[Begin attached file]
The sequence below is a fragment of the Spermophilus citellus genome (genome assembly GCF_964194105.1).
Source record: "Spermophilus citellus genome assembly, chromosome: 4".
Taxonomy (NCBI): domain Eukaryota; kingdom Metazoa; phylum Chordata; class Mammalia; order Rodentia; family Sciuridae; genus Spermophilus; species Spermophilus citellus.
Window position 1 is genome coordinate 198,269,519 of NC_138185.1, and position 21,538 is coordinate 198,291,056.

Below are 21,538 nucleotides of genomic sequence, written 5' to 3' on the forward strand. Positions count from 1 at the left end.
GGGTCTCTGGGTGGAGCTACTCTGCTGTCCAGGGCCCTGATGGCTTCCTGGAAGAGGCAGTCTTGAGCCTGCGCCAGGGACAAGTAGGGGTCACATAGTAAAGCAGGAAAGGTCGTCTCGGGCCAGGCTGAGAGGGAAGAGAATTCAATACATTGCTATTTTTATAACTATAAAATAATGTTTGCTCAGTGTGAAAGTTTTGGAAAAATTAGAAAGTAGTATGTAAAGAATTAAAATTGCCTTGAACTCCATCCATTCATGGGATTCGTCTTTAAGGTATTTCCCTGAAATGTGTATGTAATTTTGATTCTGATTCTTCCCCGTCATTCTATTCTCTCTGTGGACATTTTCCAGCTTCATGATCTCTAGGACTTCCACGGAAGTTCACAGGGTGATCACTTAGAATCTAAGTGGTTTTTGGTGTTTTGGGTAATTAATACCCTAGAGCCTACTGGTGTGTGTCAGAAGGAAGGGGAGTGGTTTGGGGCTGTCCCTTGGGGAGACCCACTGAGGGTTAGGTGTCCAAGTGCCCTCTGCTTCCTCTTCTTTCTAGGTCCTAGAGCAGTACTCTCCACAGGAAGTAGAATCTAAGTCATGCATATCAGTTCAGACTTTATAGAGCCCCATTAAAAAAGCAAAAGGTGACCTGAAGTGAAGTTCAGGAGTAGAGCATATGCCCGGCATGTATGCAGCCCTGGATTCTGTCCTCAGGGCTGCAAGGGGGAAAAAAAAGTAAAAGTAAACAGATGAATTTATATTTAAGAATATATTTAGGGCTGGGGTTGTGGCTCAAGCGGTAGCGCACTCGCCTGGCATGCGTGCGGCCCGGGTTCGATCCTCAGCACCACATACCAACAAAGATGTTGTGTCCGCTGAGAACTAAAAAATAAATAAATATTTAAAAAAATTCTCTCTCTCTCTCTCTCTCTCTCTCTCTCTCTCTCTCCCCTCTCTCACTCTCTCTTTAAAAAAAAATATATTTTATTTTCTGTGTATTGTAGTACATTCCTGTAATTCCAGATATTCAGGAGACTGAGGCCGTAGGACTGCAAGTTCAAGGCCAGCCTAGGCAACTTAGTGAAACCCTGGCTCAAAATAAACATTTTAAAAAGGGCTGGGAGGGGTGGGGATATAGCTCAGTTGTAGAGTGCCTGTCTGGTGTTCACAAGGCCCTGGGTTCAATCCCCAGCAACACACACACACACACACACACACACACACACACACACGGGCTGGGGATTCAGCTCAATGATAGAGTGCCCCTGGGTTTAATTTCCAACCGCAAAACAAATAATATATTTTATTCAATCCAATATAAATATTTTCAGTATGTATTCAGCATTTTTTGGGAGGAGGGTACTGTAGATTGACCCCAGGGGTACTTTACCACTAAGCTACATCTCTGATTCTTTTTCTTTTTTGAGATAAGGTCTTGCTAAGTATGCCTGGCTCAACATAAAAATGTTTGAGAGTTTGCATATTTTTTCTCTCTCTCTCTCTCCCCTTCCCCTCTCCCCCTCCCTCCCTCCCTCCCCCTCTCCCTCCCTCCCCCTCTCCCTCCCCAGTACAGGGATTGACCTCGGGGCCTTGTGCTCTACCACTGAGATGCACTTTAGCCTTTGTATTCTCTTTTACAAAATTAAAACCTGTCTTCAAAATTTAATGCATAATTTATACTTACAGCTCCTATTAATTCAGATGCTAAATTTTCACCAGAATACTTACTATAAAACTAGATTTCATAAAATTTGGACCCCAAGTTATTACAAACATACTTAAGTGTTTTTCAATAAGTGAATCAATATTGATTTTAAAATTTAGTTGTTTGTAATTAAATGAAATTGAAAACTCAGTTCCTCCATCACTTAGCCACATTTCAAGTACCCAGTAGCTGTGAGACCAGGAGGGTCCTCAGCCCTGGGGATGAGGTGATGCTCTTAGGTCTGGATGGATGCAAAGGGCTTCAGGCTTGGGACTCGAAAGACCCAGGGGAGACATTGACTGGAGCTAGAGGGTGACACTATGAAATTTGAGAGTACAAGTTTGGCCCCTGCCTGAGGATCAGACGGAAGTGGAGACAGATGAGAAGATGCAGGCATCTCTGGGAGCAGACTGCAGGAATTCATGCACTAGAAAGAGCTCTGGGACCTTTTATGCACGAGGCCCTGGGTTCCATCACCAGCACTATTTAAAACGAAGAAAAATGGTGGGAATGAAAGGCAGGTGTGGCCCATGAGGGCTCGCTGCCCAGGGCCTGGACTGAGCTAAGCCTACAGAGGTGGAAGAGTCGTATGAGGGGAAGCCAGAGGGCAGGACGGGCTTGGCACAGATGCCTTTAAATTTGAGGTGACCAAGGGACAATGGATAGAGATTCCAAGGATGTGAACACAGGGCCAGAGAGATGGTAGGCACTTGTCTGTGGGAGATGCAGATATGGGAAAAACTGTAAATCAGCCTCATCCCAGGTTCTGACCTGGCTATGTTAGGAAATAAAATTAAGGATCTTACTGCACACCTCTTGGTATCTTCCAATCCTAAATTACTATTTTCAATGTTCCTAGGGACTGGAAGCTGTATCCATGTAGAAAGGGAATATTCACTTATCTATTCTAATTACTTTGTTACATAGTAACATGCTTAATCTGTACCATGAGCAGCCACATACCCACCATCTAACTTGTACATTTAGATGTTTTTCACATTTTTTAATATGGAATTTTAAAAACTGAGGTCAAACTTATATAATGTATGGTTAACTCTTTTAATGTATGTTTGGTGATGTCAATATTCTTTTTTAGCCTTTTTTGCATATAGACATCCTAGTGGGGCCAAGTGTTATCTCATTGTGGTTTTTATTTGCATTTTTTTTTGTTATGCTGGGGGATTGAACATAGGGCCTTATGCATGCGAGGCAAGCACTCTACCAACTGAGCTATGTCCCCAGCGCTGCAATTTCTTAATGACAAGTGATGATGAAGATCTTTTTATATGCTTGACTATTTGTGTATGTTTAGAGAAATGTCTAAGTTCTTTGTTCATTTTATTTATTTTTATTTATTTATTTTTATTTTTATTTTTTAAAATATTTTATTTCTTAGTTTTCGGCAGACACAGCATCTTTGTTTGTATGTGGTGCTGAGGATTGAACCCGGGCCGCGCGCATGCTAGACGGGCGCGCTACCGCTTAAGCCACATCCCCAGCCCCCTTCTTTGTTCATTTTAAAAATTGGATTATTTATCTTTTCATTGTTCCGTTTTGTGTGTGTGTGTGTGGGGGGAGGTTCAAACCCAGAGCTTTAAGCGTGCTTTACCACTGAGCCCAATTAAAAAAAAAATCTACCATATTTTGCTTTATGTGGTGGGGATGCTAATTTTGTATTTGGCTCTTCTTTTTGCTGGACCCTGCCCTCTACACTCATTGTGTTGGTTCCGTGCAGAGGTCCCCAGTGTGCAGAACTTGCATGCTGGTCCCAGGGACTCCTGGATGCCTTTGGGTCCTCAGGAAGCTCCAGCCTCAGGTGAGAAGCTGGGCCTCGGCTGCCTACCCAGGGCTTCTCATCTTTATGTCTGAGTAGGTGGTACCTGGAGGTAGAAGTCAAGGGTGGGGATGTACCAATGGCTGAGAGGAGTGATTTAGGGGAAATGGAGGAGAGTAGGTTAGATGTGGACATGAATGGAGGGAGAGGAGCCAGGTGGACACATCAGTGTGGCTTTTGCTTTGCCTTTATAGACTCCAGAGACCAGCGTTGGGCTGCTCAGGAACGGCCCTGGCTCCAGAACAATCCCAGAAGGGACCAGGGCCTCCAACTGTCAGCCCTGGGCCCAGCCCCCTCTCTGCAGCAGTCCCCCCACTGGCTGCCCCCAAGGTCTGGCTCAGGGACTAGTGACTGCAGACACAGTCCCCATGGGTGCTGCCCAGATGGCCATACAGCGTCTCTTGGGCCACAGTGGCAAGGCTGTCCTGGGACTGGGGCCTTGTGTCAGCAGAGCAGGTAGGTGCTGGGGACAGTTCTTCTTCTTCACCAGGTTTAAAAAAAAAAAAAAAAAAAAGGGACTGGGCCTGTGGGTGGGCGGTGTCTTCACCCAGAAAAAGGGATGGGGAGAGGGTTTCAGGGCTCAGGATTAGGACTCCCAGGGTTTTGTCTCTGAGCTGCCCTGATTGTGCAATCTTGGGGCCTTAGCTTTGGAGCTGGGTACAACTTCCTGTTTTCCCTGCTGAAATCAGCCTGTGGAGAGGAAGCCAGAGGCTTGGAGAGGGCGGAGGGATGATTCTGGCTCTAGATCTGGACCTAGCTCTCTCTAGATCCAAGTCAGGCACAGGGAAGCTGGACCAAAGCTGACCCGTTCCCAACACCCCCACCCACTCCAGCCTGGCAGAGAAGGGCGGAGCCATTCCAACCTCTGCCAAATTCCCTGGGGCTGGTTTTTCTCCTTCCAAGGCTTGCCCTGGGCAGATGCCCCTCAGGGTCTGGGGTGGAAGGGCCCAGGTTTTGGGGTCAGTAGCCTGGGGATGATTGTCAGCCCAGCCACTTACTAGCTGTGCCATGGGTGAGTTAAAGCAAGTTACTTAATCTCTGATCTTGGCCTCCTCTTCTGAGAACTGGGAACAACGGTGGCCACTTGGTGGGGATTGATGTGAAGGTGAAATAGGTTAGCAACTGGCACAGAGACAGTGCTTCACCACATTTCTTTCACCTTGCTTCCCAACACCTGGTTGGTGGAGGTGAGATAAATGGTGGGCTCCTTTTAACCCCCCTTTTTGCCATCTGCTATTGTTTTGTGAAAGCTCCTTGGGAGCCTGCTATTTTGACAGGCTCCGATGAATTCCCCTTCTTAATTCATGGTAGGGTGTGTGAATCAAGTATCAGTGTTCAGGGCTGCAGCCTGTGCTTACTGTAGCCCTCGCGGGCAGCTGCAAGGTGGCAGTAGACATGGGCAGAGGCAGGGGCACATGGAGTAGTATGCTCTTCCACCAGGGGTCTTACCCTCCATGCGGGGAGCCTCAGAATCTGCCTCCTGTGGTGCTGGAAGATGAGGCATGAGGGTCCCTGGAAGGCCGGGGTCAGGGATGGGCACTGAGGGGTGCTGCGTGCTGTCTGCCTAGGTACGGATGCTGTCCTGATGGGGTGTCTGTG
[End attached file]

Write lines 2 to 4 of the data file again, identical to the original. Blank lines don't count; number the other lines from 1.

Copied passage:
Source record: "Spermophilus citellus genome assembly, chromosome: 4".
Taxonomy (NCBI): domain Eukaryota; kingdom Metazoa; phylum Chordata; class Mammalia; order Rodentia; family Sciuridae; genus Spermophilus; species Spermophilus citellus.
Window position 1 is genome coordinate 198,269,519 of NC_138185.1, and position 21,538 is coordinate 198,291,056.